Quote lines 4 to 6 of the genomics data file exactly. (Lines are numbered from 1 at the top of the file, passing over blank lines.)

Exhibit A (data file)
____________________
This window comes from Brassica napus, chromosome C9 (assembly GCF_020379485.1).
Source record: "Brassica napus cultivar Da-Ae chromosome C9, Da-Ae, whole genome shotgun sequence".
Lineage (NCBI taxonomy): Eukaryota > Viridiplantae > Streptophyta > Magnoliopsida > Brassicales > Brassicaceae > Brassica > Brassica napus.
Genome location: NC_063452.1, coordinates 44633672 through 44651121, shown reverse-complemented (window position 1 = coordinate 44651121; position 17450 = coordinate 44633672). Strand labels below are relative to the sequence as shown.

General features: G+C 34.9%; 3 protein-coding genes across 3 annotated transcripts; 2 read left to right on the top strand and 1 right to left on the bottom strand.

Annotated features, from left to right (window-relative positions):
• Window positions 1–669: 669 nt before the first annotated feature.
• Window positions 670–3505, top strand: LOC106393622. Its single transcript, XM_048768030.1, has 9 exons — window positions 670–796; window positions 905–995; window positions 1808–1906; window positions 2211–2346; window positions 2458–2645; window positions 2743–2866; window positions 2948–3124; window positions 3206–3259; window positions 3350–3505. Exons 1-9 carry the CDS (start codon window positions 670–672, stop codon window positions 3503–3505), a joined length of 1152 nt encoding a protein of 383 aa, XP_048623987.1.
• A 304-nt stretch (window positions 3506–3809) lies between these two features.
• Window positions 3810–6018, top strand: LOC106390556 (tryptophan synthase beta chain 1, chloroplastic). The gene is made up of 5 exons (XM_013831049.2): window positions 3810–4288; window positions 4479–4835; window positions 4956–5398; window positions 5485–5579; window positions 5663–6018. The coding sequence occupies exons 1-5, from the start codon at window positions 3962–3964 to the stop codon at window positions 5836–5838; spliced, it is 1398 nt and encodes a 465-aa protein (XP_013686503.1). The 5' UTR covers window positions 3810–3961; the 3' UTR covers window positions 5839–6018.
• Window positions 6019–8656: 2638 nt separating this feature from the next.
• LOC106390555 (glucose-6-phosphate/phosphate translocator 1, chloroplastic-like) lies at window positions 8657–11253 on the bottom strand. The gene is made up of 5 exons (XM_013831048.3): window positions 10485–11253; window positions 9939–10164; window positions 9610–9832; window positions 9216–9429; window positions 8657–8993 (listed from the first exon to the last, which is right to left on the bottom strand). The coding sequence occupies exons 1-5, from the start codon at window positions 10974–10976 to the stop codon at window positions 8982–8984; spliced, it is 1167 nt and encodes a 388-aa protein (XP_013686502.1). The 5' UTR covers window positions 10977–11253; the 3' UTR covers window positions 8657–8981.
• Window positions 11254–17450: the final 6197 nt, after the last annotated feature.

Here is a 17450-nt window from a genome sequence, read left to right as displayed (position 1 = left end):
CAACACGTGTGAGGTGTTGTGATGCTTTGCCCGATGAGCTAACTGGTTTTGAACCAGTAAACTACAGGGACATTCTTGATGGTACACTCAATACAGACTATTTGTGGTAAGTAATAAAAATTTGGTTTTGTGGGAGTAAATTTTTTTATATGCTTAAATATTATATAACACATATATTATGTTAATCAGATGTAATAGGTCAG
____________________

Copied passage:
Genome location: NC_063452.1, coordinates 44633672 through 44651121, shown reverse-complemented (window position 1 = coordinate 44651121; position 17450 = coordinate 44633672). Strand labels below are relative to the sequence as shown.

General features: G+C 34.9%; 3 protein-coding genes across 3 annotated transcripts; 2 read left to right on the top strand and 1 right to left on the bottom strand.

Annotated features, from left to right (window-relative positions):